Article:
Senator ROBERTS: I am asking for general responses, Chair. For example, one of the miners appeared at the Fair Work Commission in front of Deputy President Hamberger nearly two years ago. We can get the documents to you, if you would like them. Reportedly, Deputy President Hamberger signed off on many of the same enterprise agreements. So, why has the Fair Work Commission in the past refused to assist casual workers in the black coal industry—as I said, coalminers doing the same work alongside the people classified as full-time workers—doing the same rostered work hours? How can that be?

Ms O'Neill : All I can say is that members of the commission, in determining the provisions in the award, follow the act. Similarly, in approving the enterprise agreements, they ensure that they meet the statutory tests, which include the BOOT, the better off overall test.

Senator ROBERTS: About two years ago a casual worker provided formal, written complaints over a period of 12 months. The then employment minister, Michaelia Cash, advised him to go to the Fair Work Commission. The Fair Work Commission said—and I am quoting him now, 'Yes, we identified an issue exists, but would not intervene because he had legal representation.' Then this miner had a phone conference with the Fair Work Commission to get accident pay. He requested his full accident pay and the Chandler Macleod Group refused. At that point the mediation ended and the Fair Work Commission said there is nothing more that they could do. People have been abandoned in the Hunter Valley.

Ms O'Neill : Again, sorry, but in the abstract I really can't add to my answers.

Senator ROBERTS: How many disputes from 2016 to date involving Chandler Macleod Group have been brought by coalminers to the attention of the Fair Work Commission, involving complaints about coal long serve leave entitlements, and have they all been resolved? You probably will have to take that on notice?

Ms O'Neill : I am happy to take that on notice.

Senator ROBERTS: How can two people doing the same production job, same roster, be paid so differently? How can one be casual and the other full-time?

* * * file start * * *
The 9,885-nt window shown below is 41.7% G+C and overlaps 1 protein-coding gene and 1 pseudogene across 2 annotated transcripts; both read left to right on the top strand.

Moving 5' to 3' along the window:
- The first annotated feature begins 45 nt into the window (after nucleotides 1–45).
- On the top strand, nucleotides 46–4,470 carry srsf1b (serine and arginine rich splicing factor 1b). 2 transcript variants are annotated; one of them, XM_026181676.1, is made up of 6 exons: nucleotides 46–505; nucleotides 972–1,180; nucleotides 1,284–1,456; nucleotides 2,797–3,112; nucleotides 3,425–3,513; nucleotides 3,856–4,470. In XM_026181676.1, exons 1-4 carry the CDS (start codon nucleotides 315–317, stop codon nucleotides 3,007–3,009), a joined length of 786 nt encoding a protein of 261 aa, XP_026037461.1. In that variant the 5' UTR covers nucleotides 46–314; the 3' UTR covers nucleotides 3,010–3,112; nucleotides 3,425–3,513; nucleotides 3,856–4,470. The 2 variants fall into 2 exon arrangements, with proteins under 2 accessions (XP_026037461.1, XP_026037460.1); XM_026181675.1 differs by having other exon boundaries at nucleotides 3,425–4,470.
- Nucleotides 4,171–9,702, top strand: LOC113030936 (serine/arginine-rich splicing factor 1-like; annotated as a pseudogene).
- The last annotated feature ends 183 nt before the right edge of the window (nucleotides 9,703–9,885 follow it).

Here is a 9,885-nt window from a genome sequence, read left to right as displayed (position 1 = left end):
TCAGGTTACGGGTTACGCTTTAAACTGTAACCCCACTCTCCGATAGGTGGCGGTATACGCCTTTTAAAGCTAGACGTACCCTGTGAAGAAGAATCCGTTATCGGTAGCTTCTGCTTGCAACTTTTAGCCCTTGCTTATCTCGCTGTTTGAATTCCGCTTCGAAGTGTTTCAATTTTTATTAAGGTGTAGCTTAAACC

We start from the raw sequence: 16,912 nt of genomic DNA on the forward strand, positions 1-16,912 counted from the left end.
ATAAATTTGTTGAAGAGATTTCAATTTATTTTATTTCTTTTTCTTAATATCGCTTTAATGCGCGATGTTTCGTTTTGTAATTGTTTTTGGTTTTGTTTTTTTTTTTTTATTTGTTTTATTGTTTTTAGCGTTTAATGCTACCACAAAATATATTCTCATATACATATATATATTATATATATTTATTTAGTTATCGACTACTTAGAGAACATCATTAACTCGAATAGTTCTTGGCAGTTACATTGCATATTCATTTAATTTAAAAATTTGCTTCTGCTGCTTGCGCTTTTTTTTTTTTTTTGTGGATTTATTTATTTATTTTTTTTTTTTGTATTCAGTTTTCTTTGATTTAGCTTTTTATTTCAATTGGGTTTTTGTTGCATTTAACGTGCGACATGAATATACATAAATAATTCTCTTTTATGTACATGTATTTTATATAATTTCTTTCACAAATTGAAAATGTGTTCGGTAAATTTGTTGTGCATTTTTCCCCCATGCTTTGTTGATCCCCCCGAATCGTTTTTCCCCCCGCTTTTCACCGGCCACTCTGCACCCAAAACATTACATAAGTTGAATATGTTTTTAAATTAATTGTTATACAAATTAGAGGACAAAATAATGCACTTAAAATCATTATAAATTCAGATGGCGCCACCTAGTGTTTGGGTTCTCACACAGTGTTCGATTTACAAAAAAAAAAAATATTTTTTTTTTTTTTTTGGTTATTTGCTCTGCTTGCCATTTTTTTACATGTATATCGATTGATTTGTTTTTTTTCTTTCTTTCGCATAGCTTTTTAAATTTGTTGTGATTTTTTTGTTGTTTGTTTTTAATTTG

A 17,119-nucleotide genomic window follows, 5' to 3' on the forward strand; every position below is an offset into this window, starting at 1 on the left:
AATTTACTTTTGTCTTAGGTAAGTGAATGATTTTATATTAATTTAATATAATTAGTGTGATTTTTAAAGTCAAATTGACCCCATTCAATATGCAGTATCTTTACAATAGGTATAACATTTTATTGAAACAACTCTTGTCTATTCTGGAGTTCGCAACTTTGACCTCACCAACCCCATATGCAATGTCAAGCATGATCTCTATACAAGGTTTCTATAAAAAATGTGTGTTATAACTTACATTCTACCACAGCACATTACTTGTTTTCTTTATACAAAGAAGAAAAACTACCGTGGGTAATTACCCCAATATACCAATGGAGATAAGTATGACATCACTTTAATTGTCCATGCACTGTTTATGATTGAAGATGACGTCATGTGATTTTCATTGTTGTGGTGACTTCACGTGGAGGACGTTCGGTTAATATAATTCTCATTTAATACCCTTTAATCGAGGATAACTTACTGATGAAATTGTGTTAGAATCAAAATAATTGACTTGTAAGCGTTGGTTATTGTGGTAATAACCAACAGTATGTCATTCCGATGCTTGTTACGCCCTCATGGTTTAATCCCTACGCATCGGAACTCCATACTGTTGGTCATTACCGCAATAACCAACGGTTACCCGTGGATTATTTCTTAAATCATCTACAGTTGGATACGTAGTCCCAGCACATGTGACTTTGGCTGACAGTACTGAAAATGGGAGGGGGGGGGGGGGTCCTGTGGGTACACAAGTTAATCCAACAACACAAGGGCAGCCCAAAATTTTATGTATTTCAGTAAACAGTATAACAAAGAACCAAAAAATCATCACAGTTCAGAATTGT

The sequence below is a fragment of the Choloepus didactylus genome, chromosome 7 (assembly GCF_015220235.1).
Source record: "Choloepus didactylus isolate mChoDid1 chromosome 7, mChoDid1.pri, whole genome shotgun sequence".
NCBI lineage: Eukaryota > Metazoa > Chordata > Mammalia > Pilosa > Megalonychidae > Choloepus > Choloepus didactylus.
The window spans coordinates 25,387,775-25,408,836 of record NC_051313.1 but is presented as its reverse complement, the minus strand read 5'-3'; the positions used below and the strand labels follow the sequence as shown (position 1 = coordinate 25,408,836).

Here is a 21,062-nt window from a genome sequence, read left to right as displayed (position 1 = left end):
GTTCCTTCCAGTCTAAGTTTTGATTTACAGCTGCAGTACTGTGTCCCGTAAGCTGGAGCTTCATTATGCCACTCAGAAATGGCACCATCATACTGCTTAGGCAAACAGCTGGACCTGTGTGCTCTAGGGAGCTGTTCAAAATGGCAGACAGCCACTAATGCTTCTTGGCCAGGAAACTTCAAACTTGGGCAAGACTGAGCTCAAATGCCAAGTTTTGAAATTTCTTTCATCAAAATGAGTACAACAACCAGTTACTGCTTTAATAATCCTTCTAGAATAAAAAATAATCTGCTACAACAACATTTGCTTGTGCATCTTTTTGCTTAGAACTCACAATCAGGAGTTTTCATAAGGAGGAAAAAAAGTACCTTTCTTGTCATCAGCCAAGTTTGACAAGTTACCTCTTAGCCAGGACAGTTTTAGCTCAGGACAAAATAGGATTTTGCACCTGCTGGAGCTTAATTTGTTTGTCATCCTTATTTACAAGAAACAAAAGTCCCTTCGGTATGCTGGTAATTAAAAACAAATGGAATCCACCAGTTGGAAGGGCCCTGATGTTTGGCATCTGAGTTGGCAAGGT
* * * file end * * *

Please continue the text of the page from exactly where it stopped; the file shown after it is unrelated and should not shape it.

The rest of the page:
Ms O'Neill : It depends on the terms of the award and the agreement that applies to their employment.

Senator ROBERTS: Would you like my office to bring the documents to you?

Ms O'Neill : I am not rejecting your generosity; it's just that I am not quite sure how that would assist, given the limited role that the commission has, but perhaps—

Senator ROBERTS: In what way is it limited?

Ms O'Neill : Well, in the way I have described. It is in terms of dealing with disputes that arise under an agreement and it is not appropriate for—it is a tribunal; it deals with matters through applications that are lodged and dealt with in an open and transparent way. Taking information outside those processes is not straightforward. What I am suggesting is that if I deal with the questions that I have taken on notice and if, in the course of doing those, further information would be of assistance then we would be happy to provide that.

Senator ROBERTS: Perhaps you could give these miners some advice. The CFMMEU says an EA must expand—as in having superior entitlements—on the award. The CFMMEU has not done anything about this atrocity. The major employer, a major Australian multinational, has done nothing. It condones it. It knows what is going on. The major direct employer, the labour hire company, a major multinational company, is aware of it. And the NSW Minerals Council is aware. Have you got any advice as to where these people should go next?

Ms O'Neill : Not at this point.

Senator ROBERTS: No, they have been failed. They have been failed by everyone they have approached, and they have approached all of these people. Thank you very much, Chair.

CHAIR: I appreciate your time on some of these issues you have raised on notice or perhaps to the Fair Work Ombudsman.

Senator O'SULLIVAN: I would like to ask you about the triage of issues. Can you let me know if any members undertake the initial triage of general protection conciliations?

Ms O'Neill : It is not triage. The commission's role in dealing with general protection claims involving dismissal is limited to convening a conference and providing an opportunity for the parties to resolve the matter by agreement. If the matter is not resolved, then essentially the commission considers issuing a certificate to that effect. That certificate is a necessary precondition to enable the applicant to then go on and make an application in Federal Circuit Court or the Federal Court. That mediation, if you like, and issuing the certificate is the role of the commission, other than and in very limited circumstances where, by consent, the commission can arbitrate. So in terms of your question, 'Do members of the commission undertake that work?' the answer is: at times, yes.

Senator O'SULLIVAN: So different members take a different role there? They have a different allocation; is that right?